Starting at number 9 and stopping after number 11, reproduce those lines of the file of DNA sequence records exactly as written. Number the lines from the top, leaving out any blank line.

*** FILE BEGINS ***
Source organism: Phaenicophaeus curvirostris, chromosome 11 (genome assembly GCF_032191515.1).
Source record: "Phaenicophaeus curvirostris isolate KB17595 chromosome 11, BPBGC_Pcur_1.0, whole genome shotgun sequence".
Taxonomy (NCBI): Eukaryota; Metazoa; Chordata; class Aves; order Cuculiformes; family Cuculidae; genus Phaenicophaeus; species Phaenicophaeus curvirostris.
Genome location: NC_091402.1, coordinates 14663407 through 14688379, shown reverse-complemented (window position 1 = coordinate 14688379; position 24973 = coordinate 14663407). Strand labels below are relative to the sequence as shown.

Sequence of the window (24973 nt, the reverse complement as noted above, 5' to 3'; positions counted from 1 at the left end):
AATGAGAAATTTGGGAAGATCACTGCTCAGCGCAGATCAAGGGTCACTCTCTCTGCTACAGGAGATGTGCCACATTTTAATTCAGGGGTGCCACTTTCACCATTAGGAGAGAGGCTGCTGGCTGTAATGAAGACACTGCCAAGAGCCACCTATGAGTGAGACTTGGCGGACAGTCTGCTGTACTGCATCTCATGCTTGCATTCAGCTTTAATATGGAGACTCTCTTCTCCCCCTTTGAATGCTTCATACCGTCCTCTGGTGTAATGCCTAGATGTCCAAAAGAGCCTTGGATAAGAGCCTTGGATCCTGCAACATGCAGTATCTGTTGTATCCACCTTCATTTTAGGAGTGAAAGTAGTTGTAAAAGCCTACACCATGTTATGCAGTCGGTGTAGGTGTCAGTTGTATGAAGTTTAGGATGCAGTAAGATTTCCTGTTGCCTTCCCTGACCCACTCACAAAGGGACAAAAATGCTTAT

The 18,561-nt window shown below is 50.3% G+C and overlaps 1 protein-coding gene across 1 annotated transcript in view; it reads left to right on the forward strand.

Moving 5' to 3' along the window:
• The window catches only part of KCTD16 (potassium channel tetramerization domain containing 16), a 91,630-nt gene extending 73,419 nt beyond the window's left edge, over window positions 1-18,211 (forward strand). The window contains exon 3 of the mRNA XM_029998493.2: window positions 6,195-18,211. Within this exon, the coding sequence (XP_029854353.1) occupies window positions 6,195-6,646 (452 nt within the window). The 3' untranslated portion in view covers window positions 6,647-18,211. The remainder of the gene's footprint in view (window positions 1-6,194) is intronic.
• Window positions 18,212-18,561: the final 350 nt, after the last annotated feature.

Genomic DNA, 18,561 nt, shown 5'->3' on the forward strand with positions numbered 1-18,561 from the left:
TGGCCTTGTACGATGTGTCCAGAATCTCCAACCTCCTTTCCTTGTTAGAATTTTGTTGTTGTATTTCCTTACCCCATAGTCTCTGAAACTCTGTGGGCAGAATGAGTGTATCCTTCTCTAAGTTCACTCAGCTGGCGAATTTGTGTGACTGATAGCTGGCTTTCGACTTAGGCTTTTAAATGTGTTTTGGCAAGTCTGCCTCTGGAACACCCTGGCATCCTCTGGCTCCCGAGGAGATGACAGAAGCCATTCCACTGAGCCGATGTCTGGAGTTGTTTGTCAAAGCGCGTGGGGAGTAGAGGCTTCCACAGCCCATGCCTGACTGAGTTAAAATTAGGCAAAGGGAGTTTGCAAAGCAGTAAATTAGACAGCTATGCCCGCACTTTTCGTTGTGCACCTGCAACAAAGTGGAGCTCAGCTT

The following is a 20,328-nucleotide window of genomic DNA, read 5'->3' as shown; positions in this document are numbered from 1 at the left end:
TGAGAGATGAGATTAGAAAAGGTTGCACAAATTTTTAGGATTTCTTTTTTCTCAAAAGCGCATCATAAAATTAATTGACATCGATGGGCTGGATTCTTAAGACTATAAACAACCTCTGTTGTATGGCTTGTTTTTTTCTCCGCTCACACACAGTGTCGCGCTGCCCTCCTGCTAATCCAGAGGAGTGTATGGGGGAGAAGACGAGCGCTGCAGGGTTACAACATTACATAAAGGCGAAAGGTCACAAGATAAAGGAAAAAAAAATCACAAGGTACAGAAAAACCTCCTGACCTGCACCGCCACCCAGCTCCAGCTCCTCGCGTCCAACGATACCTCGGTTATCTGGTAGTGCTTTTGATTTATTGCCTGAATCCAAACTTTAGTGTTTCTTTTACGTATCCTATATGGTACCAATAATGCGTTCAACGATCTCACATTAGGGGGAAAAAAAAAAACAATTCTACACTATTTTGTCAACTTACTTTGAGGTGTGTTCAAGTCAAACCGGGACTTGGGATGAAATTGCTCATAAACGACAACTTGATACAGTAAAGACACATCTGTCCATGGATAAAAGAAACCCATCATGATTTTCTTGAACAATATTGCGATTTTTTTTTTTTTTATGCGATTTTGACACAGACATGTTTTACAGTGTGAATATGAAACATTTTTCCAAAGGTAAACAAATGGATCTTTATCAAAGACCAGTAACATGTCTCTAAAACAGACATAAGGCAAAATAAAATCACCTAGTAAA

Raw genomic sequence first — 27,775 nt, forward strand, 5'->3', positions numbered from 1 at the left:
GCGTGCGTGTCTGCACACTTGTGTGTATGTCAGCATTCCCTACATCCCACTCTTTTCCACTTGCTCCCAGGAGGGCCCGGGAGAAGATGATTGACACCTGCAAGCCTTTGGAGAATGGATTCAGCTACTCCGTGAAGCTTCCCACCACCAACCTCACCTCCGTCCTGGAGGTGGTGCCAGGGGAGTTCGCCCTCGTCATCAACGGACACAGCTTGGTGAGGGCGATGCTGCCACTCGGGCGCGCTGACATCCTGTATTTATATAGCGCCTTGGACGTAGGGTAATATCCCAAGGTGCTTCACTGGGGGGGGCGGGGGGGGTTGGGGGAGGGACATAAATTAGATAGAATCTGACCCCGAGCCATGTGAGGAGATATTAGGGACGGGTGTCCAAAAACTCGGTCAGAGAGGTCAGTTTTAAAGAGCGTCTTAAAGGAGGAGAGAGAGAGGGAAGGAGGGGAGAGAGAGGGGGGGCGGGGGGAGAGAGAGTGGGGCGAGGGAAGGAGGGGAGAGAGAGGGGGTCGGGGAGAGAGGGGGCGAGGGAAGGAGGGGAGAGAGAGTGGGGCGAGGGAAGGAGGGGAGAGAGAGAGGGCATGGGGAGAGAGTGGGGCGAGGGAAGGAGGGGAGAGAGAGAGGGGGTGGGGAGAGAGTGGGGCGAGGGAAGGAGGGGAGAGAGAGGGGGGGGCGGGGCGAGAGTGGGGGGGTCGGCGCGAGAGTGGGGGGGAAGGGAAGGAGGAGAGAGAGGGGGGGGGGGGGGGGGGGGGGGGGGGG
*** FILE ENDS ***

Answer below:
• The window catches only part of KCTD16 (potassium channel tetramerization domain containing 16), a 91,630-nt gene extending 73,419 nt beyond the window's left edge, over window positions 1-18,211 (forward strand). The window contains exon 3 of the mRNA XM_029998493.2: window positions 6,195-18,211. Within this exon, the coding sequence (XP_029854353.1) occupies window positions 6,195-6,646 (452 nt within the window). The 3' untranslated portion in view covers window positions 6,647-18,211. The remainder of the gene's footprint in view (window positions 1-6,194) is intronic.
• Window positions 18,212-18,561: the final 350 nt, after the last annotated feature.

Genomic DNA, 18,561 nt, shown 5'->3' on the forward strand with positions numbered 1-18,561 from the left: